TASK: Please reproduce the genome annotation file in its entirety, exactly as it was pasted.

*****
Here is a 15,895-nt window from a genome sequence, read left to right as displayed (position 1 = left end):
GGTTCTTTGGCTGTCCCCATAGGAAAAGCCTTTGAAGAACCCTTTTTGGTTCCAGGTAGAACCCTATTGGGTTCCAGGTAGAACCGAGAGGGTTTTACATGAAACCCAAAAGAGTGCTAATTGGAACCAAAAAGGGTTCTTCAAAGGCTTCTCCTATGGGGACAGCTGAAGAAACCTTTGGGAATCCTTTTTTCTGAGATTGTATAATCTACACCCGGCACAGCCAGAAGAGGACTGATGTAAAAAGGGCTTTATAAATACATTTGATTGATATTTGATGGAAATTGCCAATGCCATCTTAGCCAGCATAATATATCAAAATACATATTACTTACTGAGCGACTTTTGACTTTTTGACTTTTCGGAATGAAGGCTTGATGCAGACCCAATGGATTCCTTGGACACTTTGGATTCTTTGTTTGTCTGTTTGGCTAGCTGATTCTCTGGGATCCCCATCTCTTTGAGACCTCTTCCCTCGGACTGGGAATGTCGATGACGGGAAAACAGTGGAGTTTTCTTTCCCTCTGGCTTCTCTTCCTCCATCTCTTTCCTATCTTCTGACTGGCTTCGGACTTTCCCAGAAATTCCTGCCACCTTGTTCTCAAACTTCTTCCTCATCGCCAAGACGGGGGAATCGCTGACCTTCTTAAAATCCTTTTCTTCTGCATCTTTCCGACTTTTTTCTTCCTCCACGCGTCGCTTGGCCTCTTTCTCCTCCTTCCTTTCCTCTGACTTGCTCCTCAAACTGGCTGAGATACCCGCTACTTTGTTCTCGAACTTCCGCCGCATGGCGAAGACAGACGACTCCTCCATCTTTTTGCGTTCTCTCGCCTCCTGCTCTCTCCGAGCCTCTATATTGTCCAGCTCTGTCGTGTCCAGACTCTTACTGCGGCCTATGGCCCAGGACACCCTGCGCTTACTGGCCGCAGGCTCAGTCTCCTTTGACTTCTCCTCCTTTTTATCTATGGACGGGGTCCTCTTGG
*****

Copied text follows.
Here is a 15,895-nt window from a genome sequence, read left to right as displayed (position 1 = left end):
GGTTCTTTGGCTGTCCCCATAGGAAAAGCCTTTGAAGAACCCTTTTTGGTTCCAGGTAGAACCCTATTGGGTTCCAGGTAGAACCGAGAGGGTTTTACATGAAACCCAAAAGAGTGCTAATTGGAACCAAAAAGGGTTCTTCAAAGGCTTCTCCTATGGGGACAGCTGAAGAAACCTTTGGGAATCCTTTTTTCTGAGATTGTATAATCTACACCCGGCACAGCCAGAAGAGGACTGATGTAAAAAGGGCTTTATAAATACATTTGATTGATATTTGATGGAAATTGCCAATGCCATCTTAGCCAGCATAATATATCAAAATACATATTACTTACTGAGCGACTTTTGACTTTTTGACTTTTCGGAATGAAGGCTTGATGCAGACCCAATGGATTCCTTGGACACTTTGGATTCTTTGTTTGTCTGTTTGGCTAGCTGATTCTCTGGGATCCCCATCTCTTTGAGACCTCTTCCCTCGGACTGGGAATGTCGATGACGGGAAAACAGTGGAGTTTTCTTTCCCTCTGGCTTCTCTTCCTCCATCTCTTTCCTATCTTCTGACTGGCTTCGGACTTTCCCAGAAATTCCTGCCACCTTGTTCTCAAACTTCTTCCTCATCGCCAAGACGGGGGAATCGCTGACCTTCTTAAAATCCTTTTCTTCTGCATCTTTCCGACTTTTTTCTTCCTCCACGCGTCGCTTGGCCTCTTTCTCCTCCTTCCTTTCCTCTGACTTGCTCCTCAAACTGGCTGAGATACCCGCTACTTTGTTCTCGAACTTCCGCCGCATGGCGAAGACAGACGACTCCTCCATCTTTTTGCGTTCTCTCGCCTCCTGCTCTCTCCGAGCCTCTATATTGTCCAGCTCTGTCGTGTCCAGACTCTTACTGCGGCCTATGGCCCAGGACACCCTGCGCTTACTGGCCGCAGGCTCAGTCTCCTTTGACTTCTCCTCCTTTTTATCTATGGACGGGGTCCTCTTGG